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Monday, August 6, 2012

JoAnne's Axioms of Unpacking

Axiom:  n.  a universally accepted truth or principle or rule

Hi Everyone!

I had several comments last week wishing me well on the big unloading day and I'd like to thank you all for that.  So far, it has been great.
Well, just as expected, this was the scene out front Thursday morning.
 The truck arrived with ten of our crates.  They would deliver the other three around noon.

 They even brought along a fork lift so they could take the crates off the truck and put them in the driveway.  They did three at a time, carried the stuff into the house, and loaded the empties back on the truck, etc.  When the other three arrived, they loaded three of the empties onto that truck.  They had six guys initially, but one left with the other truck.

After a hot morning and afternoon, they left around 3:30 after unloading everything and putting the furniture back together.  My husband sat the whole time in the garage, checking off the numbers of the items on the inventory and telling the guys where to put the items.  I stayed in the house and when they brought the things in, I told them where it really went!  I'm sorry, but my husband is pretty clueless about where things go!  Anyway, we all had a good time, but it was hot, hot, hot.  I did some unpacking during the process--emptying 6 boxes so they could take the empties away.  Once they left, I realized that our house was full of "aloha."  (See how all the boxes have Aloha on them?)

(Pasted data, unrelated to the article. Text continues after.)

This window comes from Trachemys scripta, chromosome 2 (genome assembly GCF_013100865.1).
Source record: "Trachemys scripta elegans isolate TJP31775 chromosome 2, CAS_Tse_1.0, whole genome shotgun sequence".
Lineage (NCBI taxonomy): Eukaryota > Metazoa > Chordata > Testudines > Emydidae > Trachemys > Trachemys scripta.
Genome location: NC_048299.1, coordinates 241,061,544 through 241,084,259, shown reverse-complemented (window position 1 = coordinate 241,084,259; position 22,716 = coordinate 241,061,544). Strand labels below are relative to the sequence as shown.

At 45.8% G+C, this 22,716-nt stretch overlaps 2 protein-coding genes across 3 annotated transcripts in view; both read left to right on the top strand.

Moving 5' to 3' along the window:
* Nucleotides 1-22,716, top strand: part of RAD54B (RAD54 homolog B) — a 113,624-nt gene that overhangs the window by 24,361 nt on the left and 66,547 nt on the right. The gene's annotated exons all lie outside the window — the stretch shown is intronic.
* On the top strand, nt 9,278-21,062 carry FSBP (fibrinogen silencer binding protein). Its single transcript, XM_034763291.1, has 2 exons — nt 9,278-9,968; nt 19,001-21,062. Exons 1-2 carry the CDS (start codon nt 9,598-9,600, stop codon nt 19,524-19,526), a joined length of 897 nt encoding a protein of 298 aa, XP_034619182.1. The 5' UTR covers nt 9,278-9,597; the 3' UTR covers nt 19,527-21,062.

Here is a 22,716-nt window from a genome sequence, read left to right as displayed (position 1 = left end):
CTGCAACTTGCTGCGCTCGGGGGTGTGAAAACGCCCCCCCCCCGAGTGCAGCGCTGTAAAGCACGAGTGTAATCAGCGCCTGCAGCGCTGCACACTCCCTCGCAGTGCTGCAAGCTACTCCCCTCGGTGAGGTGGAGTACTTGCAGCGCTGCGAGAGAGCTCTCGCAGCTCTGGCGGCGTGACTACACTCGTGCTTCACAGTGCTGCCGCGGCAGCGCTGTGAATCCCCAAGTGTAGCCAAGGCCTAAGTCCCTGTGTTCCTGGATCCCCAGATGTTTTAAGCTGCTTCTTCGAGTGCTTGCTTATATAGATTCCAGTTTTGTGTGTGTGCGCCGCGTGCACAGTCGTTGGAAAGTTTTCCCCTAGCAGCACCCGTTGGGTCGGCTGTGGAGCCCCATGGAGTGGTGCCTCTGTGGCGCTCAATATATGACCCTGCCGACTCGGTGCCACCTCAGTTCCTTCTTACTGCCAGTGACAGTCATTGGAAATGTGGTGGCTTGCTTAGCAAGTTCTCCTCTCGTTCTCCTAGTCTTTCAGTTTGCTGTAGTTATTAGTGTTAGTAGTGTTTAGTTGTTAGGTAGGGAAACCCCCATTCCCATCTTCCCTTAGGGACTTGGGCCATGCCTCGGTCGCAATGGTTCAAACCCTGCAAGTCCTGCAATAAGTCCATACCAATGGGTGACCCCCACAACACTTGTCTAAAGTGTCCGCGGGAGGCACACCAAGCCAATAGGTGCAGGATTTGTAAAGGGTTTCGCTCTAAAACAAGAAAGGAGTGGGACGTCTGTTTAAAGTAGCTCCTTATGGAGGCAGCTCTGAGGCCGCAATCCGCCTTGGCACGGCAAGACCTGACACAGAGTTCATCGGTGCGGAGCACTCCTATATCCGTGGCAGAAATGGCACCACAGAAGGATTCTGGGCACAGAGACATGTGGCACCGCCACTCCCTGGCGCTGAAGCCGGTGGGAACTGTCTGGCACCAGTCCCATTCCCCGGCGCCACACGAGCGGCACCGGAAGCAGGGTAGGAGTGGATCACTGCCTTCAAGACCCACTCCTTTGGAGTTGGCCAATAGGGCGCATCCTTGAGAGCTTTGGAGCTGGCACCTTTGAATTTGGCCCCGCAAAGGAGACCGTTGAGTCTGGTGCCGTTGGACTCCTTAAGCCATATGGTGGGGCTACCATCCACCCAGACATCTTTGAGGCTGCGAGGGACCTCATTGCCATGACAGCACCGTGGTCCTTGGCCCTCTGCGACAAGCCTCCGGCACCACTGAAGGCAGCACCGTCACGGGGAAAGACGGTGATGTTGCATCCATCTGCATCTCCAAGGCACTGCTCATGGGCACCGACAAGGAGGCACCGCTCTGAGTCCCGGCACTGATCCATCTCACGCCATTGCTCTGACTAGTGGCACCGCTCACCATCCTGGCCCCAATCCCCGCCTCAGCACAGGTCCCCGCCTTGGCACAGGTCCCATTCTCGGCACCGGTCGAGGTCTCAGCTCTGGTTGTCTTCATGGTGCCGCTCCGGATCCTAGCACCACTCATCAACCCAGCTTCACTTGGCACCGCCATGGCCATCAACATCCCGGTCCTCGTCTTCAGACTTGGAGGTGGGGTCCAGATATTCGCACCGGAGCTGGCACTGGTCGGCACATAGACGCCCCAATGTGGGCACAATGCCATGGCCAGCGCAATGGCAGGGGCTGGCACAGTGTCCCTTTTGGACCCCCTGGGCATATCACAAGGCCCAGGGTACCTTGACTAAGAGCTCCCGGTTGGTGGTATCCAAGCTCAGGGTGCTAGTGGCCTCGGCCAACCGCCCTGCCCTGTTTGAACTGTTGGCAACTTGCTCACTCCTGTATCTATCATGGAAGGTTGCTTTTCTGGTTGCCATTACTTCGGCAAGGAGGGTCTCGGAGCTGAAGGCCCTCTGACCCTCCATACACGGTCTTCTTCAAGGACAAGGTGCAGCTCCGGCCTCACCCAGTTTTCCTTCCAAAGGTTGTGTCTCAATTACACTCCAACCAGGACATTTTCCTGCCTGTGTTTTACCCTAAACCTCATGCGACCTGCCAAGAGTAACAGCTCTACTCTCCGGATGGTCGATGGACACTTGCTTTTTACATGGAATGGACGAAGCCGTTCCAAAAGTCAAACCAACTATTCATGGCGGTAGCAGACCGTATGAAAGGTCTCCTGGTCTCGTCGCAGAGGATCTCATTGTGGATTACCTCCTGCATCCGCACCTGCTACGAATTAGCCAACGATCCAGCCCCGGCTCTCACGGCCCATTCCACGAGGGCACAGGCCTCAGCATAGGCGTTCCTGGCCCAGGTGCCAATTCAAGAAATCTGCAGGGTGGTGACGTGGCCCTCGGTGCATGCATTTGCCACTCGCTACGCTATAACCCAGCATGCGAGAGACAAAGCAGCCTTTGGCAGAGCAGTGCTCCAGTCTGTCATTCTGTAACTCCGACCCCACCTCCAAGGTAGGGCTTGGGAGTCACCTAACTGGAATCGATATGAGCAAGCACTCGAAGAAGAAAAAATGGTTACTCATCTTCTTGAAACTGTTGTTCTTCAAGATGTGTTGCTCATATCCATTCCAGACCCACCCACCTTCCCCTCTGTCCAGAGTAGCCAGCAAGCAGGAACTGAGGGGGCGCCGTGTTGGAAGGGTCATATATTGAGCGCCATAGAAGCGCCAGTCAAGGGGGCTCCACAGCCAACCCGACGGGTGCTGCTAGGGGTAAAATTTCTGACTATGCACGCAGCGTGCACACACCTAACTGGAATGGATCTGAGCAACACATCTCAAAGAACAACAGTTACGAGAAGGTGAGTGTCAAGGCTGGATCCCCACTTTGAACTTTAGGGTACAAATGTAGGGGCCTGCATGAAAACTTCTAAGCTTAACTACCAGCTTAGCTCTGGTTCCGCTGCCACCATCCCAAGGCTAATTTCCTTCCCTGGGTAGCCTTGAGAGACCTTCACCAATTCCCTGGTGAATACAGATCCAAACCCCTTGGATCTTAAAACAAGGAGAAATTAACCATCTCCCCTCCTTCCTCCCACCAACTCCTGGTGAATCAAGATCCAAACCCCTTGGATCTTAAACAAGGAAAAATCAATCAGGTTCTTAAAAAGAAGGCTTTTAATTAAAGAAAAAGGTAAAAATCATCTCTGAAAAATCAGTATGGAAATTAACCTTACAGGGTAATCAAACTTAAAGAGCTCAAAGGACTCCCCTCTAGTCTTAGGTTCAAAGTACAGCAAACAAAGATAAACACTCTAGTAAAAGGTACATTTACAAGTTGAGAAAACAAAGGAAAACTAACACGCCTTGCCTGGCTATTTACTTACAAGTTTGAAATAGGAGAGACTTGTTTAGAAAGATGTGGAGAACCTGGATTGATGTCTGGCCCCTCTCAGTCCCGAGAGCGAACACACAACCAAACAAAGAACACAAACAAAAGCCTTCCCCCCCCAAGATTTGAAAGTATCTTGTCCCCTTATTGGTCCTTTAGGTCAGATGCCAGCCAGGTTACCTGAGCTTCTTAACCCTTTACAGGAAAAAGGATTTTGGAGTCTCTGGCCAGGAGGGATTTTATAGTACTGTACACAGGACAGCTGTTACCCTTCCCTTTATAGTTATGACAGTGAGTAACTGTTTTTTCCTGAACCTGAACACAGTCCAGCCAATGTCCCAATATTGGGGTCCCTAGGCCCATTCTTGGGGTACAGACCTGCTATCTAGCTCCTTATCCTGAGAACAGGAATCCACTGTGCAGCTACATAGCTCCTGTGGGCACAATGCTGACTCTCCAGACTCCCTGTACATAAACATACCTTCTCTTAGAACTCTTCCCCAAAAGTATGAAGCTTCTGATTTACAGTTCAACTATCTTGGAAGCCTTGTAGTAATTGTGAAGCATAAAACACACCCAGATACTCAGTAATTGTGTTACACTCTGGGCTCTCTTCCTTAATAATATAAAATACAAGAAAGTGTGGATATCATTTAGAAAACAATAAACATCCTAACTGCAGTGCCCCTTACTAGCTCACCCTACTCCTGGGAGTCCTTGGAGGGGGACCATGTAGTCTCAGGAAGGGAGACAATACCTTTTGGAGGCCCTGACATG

I'm not going to give the whole, boring lowdown of unpacking, but decided that my axioms will cover things nicely--I'm not claiming that these are all original, but after 13 military moves in 22 years, I feel a bit qualified to offer these up.

1.  It doesn't matter what is marked on the box, or where it is placed.  It is a solid fact that the first boxes opened will contain the most useless, un-necessary junk that you own.  It is never some glasses, or a trash can that you first come across, instead it is a box full of the junk that you didn't even use at the last house and you thought you donated before moving.

2.  Let's say that you have "missed" or cannot find something.  Something essential that you really need.  Like the dryer vent tube.  (An item that I think logically should have been placed inside the dryer for transport--a fact that my husband disagreed with)  You open and search as much as possible but in desperation you go an buy a new one.  It is a solid fact that the very next box that you open will contain the missing item.

3.  It is a solid fact that you will always unpack the items first, rather than the container.  For instance, I had this mess all over the kitchen counter for hours while I looked for the crock that they go in.  

.  Same with spices.  I had approximately 26 spice containers all over another counter for days until I finally came across the spice cabinet.  Of course, it is also very probable that your husband unwrapped the previously described crock and, not recognizing it for what it was,  stuck it away somewhere.  I didn't know about this, assumed it was missing, and, well, see number 2. 

4.  It is a solid fact that the item that gets broken in the move, or that you break while unwrapping is not the crappy, cheap version of the item, but always the nice version.  I have maybe three nice wineglasses that I bought or received as gifts, and about 20 that were some souvenir from a military ball, and it was the nice one that broke.  That is why I have 3.  It used to be 8, but I've made lots of moves.  This is also true with damages.  Years ago, we moved from Arizona to Georgia and the truck encountered a tropical storm.  Did the rain leak onto the 28 book boxes full of my husband's work papers that I've been wanting him to get rid of for years?  (He never looks at them, just collects more) or even something that could be washed and dried and rescued?  No, it leaked on our newest furniture...